Saudi Arabia Building High-tech Fence to Secure Border With Iraq

Fence expected to extend along 900 kilometers of the northern border; state press agency says it will secure 'against infiltrators and smugglers.'

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A member of the Saudi border guards force stands guard next to a fence on Saudi Arabia's northern borderline with Iraq. July 14, 2014.
A member of the Saudi border guards force stands guard next to a fence on Saudi Arabia's northern borderline with Iraq. July 14, 2014.Credit: Reuters

Saudi Arabia is building a sophisticated fence along its northern border to secure the desert kingdom “against infiltrators and smugglers,” according to the Saudi Press Agency.

The first stage of the border security program was announced by Saudi King Abdullah bin Abdulaziz Al Saud on Friday. The first phase will stretch for 900 kilometers (560 miles) on the country’s northern frontier.

The project includes five layers of fencing, reinforced by watch towers, night-vision cameras and radar. Control complexes have been built in areas stretching from Hafr Al Batin in the northeast to Turaif near the Jordanian border, SPA said.

The project will include eight command and control center, 32 rapid response centers, three rapid intervention squads, 38 back and front gates, 78 monitoring towers, 10 monitoring and surveillance vehicles, 1,450,000 meters of fiber optics networks and 50 radars.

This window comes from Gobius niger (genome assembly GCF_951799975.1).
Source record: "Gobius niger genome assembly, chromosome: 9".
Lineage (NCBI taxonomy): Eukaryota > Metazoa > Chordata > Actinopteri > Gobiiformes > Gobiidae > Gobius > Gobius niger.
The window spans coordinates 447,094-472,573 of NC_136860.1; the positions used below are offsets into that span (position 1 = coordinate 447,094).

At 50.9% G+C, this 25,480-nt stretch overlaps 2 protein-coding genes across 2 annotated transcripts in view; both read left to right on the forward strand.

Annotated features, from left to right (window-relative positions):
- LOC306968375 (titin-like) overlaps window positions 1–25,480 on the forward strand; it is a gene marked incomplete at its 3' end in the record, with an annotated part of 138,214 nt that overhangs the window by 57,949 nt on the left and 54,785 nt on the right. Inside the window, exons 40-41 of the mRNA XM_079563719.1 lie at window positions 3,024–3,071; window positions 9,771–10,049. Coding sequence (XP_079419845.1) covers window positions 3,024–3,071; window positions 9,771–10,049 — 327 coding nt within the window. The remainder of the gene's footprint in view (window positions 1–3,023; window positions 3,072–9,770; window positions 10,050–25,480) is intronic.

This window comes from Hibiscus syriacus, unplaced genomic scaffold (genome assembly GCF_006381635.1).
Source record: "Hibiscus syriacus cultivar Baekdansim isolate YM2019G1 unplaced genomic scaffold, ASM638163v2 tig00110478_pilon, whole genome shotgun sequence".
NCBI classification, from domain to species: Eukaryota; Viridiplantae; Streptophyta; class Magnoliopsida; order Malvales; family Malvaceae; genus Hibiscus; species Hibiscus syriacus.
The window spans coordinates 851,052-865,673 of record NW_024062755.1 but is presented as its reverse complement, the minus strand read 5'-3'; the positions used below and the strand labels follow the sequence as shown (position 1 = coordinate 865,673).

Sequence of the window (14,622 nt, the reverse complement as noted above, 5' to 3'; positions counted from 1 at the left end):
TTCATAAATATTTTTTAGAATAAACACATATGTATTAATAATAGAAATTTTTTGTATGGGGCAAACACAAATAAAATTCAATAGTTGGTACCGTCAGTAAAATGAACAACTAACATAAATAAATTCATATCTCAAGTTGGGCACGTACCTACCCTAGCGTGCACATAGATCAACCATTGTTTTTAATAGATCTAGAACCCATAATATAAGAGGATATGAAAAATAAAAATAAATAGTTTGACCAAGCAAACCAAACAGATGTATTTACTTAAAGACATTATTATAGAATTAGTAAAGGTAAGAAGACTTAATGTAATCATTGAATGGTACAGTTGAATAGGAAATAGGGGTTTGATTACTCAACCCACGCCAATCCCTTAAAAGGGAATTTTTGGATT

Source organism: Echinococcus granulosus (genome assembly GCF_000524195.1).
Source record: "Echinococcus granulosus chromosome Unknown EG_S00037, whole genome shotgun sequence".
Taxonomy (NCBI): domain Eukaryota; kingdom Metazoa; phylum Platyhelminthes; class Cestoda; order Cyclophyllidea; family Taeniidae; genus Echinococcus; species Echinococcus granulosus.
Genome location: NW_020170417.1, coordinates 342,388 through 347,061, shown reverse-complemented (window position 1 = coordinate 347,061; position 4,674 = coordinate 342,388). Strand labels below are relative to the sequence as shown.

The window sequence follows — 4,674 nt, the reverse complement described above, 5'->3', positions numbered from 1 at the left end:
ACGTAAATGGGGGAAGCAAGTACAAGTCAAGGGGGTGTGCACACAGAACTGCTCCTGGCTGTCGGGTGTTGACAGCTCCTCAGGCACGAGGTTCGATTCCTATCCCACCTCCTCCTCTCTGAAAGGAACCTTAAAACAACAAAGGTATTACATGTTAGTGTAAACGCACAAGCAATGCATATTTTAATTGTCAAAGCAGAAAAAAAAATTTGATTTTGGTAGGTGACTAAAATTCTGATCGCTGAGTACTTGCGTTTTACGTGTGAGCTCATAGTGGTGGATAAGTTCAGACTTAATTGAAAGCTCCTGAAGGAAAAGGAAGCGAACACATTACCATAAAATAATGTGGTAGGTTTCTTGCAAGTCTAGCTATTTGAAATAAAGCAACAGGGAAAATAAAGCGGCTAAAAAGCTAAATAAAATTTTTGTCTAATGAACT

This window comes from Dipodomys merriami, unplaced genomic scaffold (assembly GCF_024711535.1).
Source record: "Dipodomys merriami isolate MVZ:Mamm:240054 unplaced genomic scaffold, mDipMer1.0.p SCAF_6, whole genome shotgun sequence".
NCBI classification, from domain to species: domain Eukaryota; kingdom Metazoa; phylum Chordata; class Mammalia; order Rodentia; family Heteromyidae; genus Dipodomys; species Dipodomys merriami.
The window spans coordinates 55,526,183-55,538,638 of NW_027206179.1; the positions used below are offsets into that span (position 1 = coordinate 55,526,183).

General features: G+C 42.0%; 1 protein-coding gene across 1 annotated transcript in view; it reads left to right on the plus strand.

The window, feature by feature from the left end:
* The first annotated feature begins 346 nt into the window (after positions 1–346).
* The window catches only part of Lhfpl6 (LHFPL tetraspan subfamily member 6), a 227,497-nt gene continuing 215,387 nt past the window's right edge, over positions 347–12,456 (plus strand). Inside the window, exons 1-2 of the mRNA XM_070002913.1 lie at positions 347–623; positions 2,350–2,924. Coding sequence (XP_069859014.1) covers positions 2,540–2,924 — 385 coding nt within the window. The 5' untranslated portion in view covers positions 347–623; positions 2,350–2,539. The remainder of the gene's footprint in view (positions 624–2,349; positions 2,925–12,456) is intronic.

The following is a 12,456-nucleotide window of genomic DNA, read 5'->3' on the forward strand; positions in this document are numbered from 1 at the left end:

The kingdom expects the fence to cut the "number of infiltrators, drug, arms and cattle smugglers to zero," SPA said.

In July 2009, Riyadh signed a deal with European aerospace and defense contractor EADS to build a high-tech security fence on 9,000 kilometers (5,600 miles) of the country's borders.

The original aim was to secure the Saudi border with Iraq with fencing and high-tech monitoring. However, due to increased concerns over infiltration by anti-government militants and Al-Qaida, the Saudi interior ministry expanded the scope of the program to fence and electronically monitor all the country's borders.

Relations between Saudi Arabia and Iraq are deeply strained. Riyadh has accused outgoing Iraqi Prime Minister Nuri Al Maliki of creating the conditions for the extremist insurgency in his country by marginalizing its minority sect Arabs, particularly the Sunnis.

Maliki in turn has accused the oil-rich kingdom of supporting "terrorism."

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